The Routledge Pantomime Reader is the first anthology to document this entertainment genre—one of the most distinctive and ubiquitous in nineteenth-century Britain.
Across ten different shows, readers witness pantomime’s development from a highly improvisational venue for clowning, dance, and musical parody to a complex amalgamation of physical and topical comedy, stage wizardry, scenic spectacle, satire, and magical mayhem. Combining well-known tales such as "Cinderella", "Aladdin", and "Jack and the Beanstalk" with the lesser-known plotlines of "Peter Wilkins" and "The Prince of Happy Land", the book demonstrates not only how popular narratives were adapted to the current moment, but also how this blend of high and low entertainment addressed a whole range of social and cultural anxieties. Along with carefully annotated scripts, readers will find detailed introductions to all of the collected pantomimes and supplementary materials such as reviews, reminiscences, and a host of visual materials that bring these neglected entertainments to life.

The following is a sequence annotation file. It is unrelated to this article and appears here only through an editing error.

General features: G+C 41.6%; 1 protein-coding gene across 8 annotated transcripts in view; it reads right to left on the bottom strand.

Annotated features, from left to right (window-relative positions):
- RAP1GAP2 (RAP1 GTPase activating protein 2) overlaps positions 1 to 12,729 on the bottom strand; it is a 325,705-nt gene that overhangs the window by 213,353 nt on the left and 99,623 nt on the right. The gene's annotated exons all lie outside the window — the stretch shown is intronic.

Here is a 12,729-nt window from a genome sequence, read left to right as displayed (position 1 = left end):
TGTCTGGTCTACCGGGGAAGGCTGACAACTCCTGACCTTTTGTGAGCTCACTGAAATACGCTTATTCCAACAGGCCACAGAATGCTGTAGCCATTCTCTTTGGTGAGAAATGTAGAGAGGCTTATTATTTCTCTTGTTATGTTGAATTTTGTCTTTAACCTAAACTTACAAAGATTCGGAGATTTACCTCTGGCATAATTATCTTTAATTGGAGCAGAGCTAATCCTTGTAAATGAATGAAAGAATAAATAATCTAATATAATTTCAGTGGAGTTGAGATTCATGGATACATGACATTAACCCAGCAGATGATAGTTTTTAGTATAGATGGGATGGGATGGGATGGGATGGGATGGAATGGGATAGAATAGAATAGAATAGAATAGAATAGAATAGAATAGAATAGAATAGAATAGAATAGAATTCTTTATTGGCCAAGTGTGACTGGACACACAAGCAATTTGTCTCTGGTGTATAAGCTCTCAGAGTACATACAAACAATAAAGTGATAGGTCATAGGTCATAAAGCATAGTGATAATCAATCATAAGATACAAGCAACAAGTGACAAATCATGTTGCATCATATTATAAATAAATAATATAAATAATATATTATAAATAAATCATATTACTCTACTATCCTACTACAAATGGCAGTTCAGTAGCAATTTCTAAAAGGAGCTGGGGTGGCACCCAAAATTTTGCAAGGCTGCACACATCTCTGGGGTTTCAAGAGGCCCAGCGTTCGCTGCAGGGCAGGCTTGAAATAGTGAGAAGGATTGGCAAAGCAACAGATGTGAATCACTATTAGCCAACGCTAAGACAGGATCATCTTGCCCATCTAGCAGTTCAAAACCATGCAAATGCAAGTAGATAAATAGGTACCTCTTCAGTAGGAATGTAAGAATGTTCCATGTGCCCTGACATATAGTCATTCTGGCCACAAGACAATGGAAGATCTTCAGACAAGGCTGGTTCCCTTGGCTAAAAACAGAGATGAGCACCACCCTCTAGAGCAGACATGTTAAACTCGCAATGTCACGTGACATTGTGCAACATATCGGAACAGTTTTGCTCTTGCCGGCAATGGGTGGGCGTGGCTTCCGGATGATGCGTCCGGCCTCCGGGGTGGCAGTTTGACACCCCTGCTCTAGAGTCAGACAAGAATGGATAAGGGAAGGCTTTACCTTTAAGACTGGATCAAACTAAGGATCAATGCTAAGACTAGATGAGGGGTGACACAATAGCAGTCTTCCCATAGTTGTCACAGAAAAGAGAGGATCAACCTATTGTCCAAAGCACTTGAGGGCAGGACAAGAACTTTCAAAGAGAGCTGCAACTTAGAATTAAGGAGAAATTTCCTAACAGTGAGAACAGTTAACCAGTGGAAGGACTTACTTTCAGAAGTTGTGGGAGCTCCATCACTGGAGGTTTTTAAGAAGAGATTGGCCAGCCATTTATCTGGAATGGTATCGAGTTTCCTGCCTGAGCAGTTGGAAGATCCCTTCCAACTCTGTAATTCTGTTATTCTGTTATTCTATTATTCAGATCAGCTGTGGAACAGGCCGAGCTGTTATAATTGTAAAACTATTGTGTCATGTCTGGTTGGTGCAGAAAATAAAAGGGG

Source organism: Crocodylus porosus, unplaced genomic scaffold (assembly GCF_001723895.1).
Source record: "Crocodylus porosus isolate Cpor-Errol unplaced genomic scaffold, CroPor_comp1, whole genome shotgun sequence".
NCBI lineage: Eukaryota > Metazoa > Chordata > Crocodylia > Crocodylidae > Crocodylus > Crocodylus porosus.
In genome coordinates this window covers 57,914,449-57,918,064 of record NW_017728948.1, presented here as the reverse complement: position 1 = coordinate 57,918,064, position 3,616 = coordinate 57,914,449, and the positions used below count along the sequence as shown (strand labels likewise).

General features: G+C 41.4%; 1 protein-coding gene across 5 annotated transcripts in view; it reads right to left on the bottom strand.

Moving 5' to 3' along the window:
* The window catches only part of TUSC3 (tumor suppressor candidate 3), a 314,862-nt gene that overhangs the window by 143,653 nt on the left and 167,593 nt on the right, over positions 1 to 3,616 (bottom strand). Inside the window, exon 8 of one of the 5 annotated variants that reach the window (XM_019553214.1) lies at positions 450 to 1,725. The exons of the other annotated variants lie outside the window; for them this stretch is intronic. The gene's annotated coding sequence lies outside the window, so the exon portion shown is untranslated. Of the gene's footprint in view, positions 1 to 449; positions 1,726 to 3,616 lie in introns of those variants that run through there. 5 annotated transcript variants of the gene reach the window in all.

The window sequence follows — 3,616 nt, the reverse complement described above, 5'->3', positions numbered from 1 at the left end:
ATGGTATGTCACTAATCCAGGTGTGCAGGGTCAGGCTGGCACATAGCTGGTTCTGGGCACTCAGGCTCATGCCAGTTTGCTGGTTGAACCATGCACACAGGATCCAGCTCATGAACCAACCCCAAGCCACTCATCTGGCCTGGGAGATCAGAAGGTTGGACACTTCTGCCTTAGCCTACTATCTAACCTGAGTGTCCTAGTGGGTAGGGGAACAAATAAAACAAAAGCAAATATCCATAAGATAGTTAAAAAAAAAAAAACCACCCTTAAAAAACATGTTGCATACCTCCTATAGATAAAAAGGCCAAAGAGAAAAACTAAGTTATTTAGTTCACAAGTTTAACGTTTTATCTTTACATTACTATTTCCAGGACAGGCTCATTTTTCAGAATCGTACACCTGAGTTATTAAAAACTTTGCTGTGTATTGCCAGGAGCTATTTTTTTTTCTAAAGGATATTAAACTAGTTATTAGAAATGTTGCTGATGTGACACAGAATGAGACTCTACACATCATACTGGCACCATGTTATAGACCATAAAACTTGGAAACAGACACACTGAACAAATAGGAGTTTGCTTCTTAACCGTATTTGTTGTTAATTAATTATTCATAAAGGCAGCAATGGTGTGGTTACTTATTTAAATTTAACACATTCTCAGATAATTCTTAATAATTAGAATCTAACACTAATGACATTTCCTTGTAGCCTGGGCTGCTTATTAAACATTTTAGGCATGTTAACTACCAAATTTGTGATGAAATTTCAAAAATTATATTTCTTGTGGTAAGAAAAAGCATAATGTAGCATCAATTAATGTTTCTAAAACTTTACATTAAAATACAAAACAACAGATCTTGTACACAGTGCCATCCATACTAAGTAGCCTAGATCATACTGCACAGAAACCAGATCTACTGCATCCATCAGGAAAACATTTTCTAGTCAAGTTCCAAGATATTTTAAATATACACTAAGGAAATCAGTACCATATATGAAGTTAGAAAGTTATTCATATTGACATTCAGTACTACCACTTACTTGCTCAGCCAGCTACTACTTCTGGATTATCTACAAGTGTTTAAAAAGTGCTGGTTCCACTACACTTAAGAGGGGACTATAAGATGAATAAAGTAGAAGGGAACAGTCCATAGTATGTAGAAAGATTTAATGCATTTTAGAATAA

The plays collected here provide a remarkable perspective on the history of sexuality, class, and race during a period of vast imperial expansion and important social upheaval in Britain itself—essential reading for students and scholars of theatre history and popular performance.
Table of Contents
General Introduction; Chapter 1: Three Sadler’s Wells Entertainments (1800); Chapter 2: Cinderella; or, The Little Glass Slipper (1804); Chapter 3: Harlequin and Mother Goose, or, The Golden Egg (1806); Chapter 4: Aladdin; or, The Wonderful Lamp (1813); Chapter 5: Puss in Boots; An Original Comical, Magical, Mew-sical Fairy Burletta, in One Act (1837); Chapter 6: The Prince of Happy Land; or, The Fawn in the Forest (1851); Chapter 7: Ali Baba and the Forty Thieves; or, Harlequin and the Genii of the Arabian Nights (1866); Chapter 8: Robinson Crusoe, or Friday and the Fairies (1868); Chapter 9: Bluebeard; The Old Story Re-Told (1879); Chapter 10: Jack and the Beanstalk (1899); Recommended Readings
Jennifer Schacker is Professor in the School of English and Theatre Studies at the University of Guelph, Canada.
Daniel O’Quinn is a Professor in the School of English and Theatre Studies at the University of Guelph, Canada.
"Providing more than a century of pantomime texts as incontrovertible evidence, Professors Schacker and O’Quinn offer a wonderfully fresh approach to the study of English pantomime, demonstrating the genre’s mutability over time whilst focusing precise scholarly attention on performance and on the changing cultural circumstances in which pantomimes were conceived, performed, and enjoyed." - David Mayer, Emeritus Professor of Drama at the University of Manchester, UK